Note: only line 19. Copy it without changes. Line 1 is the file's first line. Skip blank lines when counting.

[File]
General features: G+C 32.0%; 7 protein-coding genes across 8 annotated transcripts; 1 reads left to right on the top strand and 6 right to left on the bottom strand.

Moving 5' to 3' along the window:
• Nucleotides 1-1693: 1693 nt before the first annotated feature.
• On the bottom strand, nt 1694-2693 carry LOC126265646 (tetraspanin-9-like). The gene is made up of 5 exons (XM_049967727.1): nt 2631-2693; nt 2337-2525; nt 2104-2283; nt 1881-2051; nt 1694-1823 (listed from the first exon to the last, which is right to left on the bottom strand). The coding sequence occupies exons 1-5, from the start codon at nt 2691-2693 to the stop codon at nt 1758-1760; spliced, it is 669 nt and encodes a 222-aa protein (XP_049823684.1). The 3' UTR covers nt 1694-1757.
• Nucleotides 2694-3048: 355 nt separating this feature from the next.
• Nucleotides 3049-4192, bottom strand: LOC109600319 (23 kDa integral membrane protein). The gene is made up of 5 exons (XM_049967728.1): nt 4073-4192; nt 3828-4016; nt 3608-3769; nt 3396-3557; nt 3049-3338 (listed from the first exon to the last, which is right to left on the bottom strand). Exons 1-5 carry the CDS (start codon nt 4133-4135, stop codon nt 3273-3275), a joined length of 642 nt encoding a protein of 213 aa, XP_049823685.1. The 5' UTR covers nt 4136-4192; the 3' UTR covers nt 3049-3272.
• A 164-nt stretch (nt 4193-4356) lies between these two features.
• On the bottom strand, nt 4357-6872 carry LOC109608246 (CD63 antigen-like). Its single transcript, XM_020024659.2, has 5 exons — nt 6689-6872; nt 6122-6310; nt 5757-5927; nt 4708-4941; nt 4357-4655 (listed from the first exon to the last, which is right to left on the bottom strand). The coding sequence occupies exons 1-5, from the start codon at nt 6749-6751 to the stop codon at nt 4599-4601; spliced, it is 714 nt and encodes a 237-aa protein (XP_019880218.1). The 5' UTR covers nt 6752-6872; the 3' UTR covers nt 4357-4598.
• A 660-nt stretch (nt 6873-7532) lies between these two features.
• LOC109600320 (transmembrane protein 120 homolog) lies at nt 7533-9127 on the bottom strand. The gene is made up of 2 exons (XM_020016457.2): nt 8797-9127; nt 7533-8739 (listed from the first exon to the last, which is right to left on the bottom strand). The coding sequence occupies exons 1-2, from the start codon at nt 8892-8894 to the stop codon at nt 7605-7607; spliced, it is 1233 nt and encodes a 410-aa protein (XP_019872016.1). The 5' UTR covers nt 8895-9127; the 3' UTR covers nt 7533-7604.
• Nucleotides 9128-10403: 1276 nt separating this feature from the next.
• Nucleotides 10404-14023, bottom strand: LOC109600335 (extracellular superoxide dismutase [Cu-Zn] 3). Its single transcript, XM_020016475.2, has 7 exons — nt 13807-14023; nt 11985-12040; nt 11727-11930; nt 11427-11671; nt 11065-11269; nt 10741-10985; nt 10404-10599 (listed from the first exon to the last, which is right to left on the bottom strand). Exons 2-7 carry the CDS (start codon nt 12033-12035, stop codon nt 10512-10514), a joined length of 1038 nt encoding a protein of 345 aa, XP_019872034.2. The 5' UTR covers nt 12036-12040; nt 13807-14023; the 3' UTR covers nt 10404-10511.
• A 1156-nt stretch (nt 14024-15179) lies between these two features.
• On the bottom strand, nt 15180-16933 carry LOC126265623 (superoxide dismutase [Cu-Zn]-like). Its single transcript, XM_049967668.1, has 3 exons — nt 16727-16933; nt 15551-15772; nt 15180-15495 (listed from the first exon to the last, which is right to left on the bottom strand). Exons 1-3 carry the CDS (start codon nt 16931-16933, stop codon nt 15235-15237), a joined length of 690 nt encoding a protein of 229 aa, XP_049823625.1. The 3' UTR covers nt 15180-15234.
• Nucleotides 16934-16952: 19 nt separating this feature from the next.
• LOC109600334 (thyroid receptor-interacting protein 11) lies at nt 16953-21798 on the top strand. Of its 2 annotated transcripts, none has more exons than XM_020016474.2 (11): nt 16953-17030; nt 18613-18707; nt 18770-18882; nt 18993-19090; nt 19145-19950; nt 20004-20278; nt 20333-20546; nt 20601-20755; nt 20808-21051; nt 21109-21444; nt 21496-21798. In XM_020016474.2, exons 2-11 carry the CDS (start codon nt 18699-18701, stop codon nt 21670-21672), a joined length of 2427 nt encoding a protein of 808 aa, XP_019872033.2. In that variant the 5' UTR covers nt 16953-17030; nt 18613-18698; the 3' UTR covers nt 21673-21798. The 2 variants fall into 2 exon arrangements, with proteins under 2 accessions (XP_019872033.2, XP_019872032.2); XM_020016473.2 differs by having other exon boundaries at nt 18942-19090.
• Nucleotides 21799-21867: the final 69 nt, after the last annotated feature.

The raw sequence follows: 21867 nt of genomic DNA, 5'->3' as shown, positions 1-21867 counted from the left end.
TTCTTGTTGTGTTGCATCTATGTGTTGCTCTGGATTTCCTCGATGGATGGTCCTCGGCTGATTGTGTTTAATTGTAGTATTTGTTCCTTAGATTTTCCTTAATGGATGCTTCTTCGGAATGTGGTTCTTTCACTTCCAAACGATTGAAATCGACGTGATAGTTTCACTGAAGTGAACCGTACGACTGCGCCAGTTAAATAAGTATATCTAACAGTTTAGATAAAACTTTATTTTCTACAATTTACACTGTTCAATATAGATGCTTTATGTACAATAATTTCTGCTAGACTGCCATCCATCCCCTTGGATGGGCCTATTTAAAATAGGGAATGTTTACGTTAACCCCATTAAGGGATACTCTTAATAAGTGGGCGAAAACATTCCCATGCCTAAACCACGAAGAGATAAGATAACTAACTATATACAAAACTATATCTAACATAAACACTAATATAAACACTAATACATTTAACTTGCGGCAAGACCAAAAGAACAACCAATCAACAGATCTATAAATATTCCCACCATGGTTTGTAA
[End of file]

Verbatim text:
TTCTTGTTGTGTTGCATCTATGTGTTGCTCTGGATTTCCTCGATGGATGGTCCTCGGCTGATTGTGTTTAATTGTAGTATTTGTTCCTTAGATTTTCCTTAATGGATGCTTCTTCGGAATGTGGTTCTTTCACTTCCAAACGATTGAAATCGACGTGATAGTTTCACTGAAGTGAACCGTACGACTGCGCCAGTTAAATAAGTATATCTAACAGTTTAGATAAAACTTTATTTTCTACAATTTACACTGTTCAATATAGATGCTTTATGTACAATAATTTCTGCTAGACTGCCATCCATCCCCTTGGATGGGCCTATTTAAAATAGGGAATGTTTACGTTAACCCCATTAAGGGATACTCTTAATAAGTGGGCGAAAACATTCCCATGCCTAAACCACGAAGAGATAAGATAACTAACTATATACAAAACTATATCTAACATAAACACTAATATAAACACTAATACATTTAACTTGCGGCAAGACCAAAAGAACAACCAATCAACAGATCTATAAATATTCCCACCATGGTTTGTAA